With the remake of the first film hitting theaters soon, what better time to take a look at the Friday the 13th franchise as a whole and the horror icon it spawned: Jason Voorhees. Considering that he barely appeared in the original Friday the 13th movie, Jason Voorhees has become synonymous with stupid teens cut to pieces. Across ten movies, a crossover movie, novels, comics, and now the remake, the character has earned his place as one of the most popular blood-shedding characters in the horror genre. His hockey-masked face stares at fans from DVD covers, action figures, statues, the print era, and more. But what is the attraction of this awkward, misshapen redneck? Probably the fact that it is absolutely relentless in pursuit of its prey. He shows no regrets, no mercy, and few weaknesses (heck, at the start of the ninth movie, Jason Goes to Hell, it took the US military to disarm him).
The first three films in the series essentially created a horror subgenre of their own. Those three movies are great examples of horror movies, and the first is a true original, as it doesn’t have many of the hallmarks that ruined the later sequels. Following in his bloody footsteps came a series of cheap imitations, all playing on the same formula of a group of teenagers in a forest / camp / rural area being torn to pieces by a madman. Apparently, the series ended with the fourth film in 1984. With the title Friday the 13th: The Final Chapter ‘, it ended the story of Jason and his murders in a certain style. Unfortunately, the franchise was resurrected just a year later with the fifth film, ‘A New Beginning’, and with the sixth, seventh and eighth films, the series became a shadow of what it was before, essentially parodying the previous films.
After the terrible ‘Friday the 13th part 8: Jason Takes Manhattan’, the series moved from Paramount Pictures (which made the first eight films) to its new home at New Line Cinema, the company that brought us Nightmare on Elm Street. series and later the epic adaptation of The Lord of the Rings. This was a great move, as it meant that the franchise had a new group of creators to work on it. The first film in the series created by New Line was the really good ‘Jason Goes to Hell: The Final Friday’, which was not so much a swan song as a statement of intent. That movie ended with the shocking shot of Jason’s iconic hockey mask being dragged to the ground by Freddy Krueger’s clawed hand, from, yes, the Nightmare on Elm Street movies that New Line had garnered so much mileage from. That was in 1993. It took ten years for the movie ‘Freddy Vs Jason’ to finally come out, and before that there would be another movie in the series, namely ‘Jason X’, released in 2001.
That tenth movie was a fun game that mixed elements of horror and science fiction into a suitably ridiculous story that saw Jason defeated in the present and frozen, only to be woken up five hundred years in the future by accident. Jason finally got a makeover during that movie, where the nanobots rebuild him as a huge, murderous cyborg. The movie was ridiculous, but it was a lot of fun to watch. When ‘Freddy Vs Jason’ finally appeared in 2003, fans discovered a movie that had a lot of action and little plot or any semblance of a decent script. Years of rewrites will do that, you know. With that movie, which did have its fans, the characters of Freddy Kruger and Jason Voorhees finally lost the little threat they still had, becoming caricatures of the creepy villains they once were. After Freddy Vs Jason died, it became clear that the franchises had no place to go other than the remake route. Therefore, both Friday the 13th and A ‘Nightmare on Elm Street’ had remakes in production. The first to be released is the remake of Friday the 13th, which, according to the Texas Chainsaw Massacre and Halloween remakes, adds new material and elements that were not present in the originals.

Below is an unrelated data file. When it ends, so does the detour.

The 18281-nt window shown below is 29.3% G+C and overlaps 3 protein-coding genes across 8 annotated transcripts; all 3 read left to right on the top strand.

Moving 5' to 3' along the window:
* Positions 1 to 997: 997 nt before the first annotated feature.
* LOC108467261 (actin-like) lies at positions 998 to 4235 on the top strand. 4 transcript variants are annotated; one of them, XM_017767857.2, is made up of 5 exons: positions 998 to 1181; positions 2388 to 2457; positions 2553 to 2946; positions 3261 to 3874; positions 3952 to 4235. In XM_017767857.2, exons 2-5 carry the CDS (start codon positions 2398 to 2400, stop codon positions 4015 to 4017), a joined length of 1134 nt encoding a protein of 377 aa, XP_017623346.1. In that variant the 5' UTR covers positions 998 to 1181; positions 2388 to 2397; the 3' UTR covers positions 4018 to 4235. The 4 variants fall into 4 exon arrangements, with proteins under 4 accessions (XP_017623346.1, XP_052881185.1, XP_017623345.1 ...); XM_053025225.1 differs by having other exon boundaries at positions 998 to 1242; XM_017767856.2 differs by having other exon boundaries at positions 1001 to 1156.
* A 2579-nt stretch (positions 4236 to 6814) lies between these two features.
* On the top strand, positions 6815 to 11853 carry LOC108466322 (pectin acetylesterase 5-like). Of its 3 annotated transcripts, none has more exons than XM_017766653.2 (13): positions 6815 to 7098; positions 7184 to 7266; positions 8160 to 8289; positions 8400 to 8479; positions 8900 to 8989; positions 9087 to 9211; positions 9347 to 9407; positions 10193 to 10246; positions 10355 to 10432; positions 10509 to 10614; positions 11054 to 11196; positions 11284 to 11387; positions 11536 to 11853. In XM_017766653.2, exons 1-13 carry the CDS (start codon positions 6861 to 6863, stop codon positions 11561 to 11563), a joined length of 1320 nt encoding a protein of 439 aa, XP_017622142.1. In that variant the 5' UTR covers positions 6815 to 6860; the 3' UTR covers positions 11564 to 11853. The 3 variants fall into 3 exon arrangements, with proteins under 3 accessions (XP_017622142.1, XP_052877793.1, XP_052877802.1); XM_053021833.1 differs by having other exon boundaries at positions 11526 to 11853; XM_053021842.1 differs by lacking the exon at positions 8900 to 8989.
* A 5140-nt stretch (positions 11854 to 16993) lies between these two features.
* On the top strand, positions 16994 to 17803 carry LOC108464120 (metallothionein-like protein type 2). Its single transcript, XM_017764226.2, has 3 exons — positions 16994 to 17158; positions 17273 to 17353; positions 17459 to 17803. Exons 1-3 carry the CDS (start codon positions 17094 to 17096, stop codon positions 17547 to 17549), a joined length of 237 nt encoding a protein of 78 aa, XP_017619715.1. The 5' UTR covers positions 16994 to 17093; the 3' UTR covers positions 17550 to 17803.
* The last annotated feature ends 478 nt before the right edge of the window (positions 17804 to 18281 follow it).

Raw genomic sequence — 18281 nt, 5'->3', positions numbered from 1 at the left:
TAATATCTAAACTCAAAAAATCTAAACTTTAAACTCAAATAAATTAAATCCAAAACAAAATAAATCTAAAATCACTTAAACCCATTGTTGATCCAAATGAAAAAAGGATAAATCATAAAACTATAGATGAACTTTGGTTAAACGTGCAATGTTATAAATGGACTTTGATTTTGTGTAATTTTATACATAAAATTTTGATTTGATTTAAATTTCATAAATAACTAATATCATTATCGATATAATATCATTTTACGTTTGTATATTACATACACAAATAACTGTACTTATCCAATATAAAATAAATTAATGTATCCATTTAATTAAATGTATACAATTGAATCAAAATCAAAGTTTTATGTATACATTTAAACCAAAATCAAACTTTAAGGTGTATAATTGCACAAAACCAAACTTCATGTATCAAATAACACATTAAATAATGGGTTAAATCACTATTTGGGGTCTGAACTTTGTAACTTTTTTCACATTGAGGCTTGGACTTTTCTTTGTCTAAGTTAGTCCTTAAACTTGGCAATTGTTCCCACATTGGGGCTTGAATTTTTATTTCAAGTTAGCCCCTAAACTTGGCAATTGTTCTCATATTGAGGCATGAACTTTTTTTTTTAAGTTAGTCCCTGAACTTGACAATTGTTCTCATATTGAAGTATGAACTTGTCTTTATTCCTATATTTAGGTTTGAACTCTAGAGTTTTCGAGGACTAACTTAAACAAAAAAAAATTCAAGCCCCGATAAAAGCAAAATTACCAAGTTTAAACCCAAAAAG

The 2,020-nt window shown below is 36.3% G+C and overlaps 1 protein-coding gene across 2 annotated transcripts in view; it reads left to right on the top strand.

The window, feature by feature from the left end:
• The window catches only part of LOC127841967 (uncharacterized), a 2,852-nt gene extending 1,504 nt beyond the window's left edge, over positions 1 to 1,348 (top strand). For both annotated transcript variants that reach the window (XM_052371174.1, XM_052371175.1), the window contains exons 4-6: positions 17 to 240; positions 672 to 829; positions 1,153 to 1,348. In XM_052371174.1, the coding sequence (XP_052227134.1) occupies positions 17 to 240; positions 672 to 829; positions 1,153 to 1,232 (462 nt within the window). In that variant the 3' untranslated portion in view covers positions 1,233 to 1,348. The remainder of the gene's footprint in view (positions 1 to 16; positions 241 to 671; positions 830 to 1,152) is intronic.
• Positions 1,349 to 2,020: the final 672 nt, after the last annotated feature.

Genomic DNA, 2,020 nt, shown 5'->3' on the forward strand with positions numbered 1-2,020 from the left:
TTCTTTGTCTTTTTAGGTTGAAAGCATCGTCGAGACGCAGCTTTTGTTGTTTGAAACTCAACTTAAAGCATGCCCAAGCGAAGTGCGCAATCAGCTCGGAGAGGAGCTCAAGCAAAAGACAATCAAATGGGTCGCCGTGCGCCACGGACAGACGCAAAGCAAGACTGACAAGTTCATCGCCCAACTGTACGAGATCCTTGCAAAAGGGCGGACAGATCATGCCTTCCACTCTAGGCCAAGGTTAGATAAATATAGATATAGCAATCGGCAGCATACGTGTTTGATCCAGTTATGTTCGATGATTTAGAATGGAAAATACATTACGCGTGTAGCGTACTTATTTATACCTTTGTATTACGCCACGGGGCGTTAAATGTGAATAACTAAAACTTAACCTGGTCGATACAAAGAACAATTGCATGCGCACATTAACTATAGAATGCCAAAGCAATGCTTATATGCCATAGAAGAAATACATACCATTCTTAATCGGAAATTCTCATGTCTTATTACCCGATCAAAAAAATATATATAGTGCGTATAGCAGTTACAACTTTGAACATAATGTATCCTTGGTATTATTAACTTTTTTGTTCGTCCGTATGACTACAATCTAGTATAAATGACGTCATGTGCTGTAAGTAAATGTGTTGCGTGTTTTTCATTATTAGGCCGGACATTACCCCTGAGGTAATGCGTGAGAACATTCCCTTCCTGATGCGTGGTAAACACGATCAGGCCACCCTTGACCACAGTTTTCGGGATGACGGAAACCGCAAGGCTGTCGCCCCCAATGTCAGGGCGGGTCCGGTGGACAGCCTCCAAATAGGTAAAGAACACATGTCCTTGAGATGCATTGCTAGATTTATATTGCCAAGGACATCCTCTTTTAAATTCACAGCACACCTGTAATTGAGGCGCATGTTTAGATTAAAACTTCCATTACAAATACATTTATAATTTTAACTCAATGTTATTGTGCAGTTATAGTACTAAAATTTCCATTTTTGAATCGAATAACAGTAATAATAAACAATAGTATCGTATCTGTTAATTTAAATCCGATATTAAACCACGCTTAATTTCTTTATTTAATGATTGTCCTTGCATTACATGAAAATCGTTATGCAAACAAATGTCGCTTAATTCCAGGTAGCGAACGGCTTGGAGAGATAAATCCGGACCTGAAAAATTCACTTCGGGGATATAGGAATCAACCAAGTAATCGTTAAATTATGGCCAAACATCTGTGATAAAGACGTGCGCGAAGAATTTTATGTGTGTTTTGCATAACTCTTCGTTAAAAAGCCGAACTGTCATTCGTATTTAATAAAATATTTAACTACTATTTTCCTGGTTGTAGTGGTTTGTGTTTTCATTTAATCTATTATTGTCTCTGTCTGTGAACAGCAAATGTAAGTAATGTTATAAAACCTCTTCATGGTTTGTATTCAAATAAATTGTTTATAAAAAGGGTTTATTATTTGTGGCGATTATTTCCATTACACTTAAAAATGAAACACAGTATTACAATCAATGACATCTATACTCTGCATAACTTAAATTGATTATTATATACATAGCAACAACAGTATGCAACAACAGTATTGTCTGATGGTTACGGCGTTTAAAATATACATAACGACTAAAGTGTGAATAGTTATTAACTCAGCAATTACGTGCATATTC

For example, Jason Voorhees gives away the famous hockey mask in this new remake, and in the original series of films he didn’t get the mask until the third inning. However, such digressions from the source material can be forgiven, as the mask is what most current moviegoers will associate with the Friday the 13th franchise. A horror legend is being reborn, and if this initial remake proves popular, we may be at the start of a new series of films for Jason and the people of Camp Crystal Lake. With Jason and Friday the 13th being so popular for so long, and Jason Voorhees collectibles, action figures, statues, posters, calendars, and more flooded the market over the past decade, it looks like the future of the franchise has turned into a little more promising. The Friday the 13th remake may not have the impact that the original did, but it’s a welcome return to the screen for one of our most beloved movie maniacs. In total now: Ch-ch-ch Ah-ah-ah …